This is the final mark of those who turn the world upside down. They make an urgent appeal for the gospel. Here’s the other side of Paul’s character. In verse 7 he says, “I was like a mother—tender and gentle.” Now in verse 11 he says, “I was a like father to you—pushing you on to excellence.”
Not long ago I read an interesting statement about the difference between mothers and fathers. Mothers tend to worry about their children’s safety and security; fathers focus on their children’s success. A mother frets over things like tender loving care while fathers push their children hard because they know we live in a world where failure is easy and success difficult. Both are absolutely necessary—in raising children and in serving the Lord.
Here’s something I’d like to suggest you do this week. Our Allied Force high school ministry recently repainted their room on the third floor. One floor contains a huge painted sword with the mission of Allied Force in huge letters: Our mission in Allied Force is to be impact players in our world for Jesus Christ.
I love that phrase— “impact players for Jesus Christ.” The Apostle Paul would like that. That’s why he kept moving from city to city. That’s what made him persevere in spite of opposition, indifference, death threats, and physical weakness. He wanted to see Christians become “impact players” for Jesus.
The Next Generation
It’s working. Do you know where Elizabeth Morris is this morning? She’s checking into the YWAM base in Texas for six months of intensive training. She’ll study for three months and then spend three months on a ministry team. She’s taking a year off from Taylor University to do it.
The next generation of Missionaries.
Do you know where Tom and April Drost are? They are in Pennsylvania at the New Tribes Training School. If God leads them, they may go to an unreached people group in some remote corner of the world.
Do you know where Mark and Karen Edwards are? They’re in Mt. Prospect preparing to go to Costa Rica in December to pioneer a new model for youth ministry in Central America.
Do you know what Greg and Carolyn Kirschner are doing? They’ve just started a year of deputation. After that, they’re going to Jos, Nigeria to serve as medical missionaries.
Do you know where Dan and Barb Evans are? They’ve just come back from a term in Germany. Now they are studying in Colorado preparing for an even greater ministry in the future—very possibly in Eastern Europe.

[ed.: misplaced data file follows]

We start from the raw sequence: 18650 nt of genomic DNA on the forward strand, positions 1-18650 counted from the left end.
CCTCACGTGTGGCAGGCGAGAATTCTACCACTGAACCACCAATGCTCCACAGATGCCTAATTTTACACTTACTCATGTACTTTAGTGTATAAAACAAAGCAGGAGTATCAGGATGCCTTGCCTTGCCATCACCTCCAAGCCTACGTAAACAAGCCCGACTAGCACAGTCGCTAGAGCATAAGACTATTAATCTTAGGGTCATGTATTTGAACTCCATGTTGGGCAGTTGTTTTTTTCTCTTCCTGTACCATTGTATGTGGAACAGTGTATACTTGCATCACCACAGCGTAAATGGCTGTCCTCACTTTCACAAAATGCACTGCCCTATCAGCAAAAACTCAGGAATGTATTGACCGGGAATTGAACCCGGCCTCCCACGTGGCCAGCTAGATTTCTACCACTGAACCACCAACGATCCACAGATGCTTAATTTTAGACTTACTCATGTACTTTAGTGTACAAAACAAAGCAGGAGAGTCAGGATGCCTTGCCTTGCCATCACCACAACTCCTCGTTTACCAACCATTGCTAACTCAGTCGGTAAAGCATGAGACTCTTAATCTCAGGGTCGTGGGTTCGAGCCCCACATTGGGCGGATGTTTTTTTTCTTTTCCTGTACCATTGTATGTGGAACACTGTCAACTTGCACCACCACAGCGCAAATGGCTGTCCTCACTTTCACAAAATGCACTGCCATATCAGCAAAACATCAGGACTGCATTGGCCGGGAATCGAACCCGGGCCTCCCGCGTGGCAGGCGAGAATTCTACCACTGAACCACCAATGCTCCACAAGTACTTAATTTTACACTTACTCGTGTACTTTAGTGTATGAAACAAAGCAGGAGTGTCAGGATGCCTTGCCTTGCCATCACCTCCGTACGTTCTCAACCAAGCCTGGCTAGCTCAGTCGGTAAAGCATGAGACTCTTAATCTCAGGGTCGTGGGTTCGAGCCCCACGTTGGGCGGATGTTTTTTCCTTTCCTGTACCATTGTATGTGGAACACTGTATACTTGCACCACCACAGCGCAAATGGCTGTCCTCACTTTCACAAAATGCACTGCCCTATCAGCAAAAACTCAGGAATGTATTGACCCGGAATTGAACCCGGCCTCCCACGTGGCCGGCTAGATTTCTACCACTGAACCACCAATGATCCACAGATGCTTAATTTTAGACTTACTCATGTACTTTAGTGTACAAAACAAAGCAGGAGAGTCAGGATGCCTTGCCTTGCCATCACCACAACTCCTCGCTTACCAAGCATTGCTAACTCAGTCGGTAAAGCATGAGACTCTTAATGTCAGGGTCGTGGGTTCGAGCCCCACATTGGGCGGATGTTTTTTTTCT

Do you know where Tim and Debra Carpenter are going? They’re leaving in two weeks for Kenya where Tim will serve as a missionary pilot for SIM.
Do you know where Sharon Dix is? She’s back in the states preparing to get married but she told me recently that she and Joel plan to return to Nepal in a year or two.
Do you know where Beth Erickson is? She’s home on a furlough preparing to get further training so she can serve the Lord more effectively somewhere in the world.
Do you know where Glen and Jane Fitzjerrell are? They’re on the streets every day pouring out their lives for the gangs of Chicago.
What do these people have in common? Just this. They represent the next generation of missionaries at Calvary Memorial Church. They stand in a long line that stretches back 80 years to the very beginning of this congregation.
This is nothing new for us. We’re always sent our best and brightest to the ends of the earth. We never said, “Stay in America.” We always said to our young people, “Go, and we will support you. Go, and we will pray for you. Go, and we will stand behind you.”
For 80 years we’ve been sending out the best people we have and for 80 years we’ve been standing behind them with prayer and financial support.
The Best and the Brightest
People say, “How do you feel about people moving away?” If you are referring to the men and women volunteering for missionary service, I’m proud to be their pastor. They are the strength and hope of this congregation. They represent all that is good and right about this church. They link us with the past, they point us to the future. They are impact players for Jesus Christ.
This week we are blessed to have our missionaries with us because “these who have turned the world upside down have come here also.” Some of their names are Peaslee, Leaf, McRostie, Bell, Jones, Lilley, Sergey, Burdett, Leland, Lodgaard, and Burk. Their pictures hang on the wall in the lobby. Not all of them could be with us for this conference. But all of them are heroes to us. They have gone out from this church and turned the world upside down for Jesus Christ.
Thank you, Father, for calling us into the harvest fields of the world. Stir our hearts, shake us from our complacency, show us the difference we can make right where we live. Help us to become impact players for Jesus in our own world this week. Amen.